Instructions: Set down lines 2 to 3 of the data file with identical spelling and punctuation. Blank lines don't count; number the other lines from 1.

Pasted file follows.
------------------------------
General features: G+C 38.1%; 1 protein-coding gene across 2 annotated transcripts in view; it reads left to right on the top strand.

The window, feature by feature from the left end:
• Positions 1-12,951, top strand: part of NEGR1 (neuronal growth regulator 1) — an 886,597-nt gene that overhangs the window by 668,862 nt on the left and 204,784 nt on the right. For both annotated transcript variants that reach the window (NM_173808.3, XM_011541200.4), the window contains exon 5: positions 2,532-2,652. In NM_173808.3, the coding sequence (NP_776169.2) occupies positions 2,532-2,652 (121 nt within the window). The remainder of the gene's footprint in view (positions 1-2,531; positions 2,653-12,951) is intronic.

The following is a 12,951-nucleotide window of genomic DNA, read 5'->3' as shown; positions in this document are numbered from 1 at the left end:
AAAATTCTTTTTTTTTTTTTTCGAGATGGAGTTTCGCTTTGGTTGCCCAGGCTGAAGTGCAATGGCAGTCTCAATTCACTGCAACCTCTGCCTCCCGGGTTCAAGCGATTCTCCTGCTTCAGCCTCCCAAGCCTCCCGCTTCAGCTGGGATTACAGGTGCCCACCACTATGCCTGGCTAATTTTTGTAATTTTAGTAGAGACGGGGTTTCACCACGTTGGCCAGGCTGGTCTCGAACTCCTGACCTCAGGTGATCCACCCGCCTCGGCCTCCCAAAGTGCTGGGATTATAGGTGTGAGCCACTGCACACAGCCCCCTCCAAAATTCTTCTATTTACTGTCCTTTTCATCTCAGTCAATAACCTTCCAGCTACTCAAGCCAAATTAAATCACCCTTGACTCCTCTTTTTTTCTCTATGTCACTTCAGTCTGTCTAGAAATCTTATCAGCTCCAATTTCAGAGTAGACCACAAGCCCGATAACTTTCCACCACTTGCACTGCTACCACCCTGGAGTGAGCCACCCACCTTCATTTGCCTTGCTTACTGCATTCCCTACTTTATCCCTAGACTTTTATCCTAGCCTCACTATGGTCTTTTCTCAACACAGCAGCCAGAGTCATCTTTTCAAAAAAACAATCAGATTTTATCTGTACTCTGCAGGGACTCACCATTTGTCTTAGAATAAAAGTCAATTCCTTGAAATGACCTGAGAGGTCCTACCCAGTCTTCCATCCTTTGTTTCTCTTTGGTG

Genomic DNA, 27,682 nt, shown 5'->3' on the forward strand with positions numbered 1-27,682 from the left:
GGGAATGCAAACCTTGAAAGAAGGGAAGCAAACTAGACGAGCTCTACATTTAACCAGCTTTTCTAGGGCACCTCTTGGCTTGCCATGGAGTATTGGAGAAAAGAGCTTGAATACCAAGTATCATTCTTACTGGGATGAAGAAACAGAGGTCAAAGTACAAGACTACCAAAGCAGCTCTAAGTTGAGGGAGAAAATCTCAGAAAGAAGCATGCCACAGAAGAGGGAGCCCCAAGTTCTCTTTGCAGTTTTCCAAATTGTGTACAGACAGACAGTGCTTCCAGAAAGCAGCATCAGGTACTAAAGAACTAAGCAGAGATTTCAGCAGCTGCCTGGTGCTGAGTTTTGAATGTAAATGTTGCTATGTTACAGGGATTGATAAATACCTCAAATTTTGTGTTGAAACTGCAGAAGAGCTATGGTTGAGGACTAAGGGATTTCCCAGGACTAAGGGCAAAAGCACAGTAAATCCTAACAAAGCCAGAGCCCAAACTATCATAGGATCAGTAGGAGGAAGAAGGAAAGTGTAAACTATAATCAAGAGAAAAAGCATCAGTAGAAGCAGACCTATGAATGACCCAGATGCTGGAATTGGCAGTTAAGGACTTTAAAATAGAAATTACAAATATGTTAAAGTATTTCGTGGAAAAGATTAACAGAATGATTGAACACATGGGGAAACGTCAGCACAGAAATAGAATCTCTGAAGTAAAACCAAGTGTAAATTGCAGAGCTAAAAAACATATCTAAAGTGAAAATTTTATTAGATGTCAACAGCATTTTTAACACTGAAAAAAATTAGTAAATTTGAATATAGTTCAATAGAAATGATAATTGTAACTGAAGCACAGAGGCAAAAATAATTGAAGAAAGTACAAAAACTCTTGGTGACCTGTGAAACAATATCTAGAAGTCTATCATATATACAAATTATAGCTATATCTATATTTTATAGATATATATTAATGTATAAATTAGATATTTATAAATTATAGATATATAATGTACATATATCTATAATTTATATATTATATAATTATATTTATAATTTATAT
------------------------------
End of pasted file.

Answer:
The window, feature by feature from the left end:
• Positions 1-12,951, top strand: part of NEGR1 (neuronal growth regulator 1) — an 886,597-nt gene that overhangs the window by 668,862 nt on the left and 204,784 nt on the right. For both annotated transcript variants that reach the window (NM_173808.3, XM_011541200.4), the window contains exon 5: positions 2,532-2,652. In NM_173808.3, the coding sequence (NP_776169.2) occupies positions 2,532-2,652 (121 nt within the window). The remainder of the gene's footprint in view (positions 1-2,531; positions 2,653-12,951) is intronic.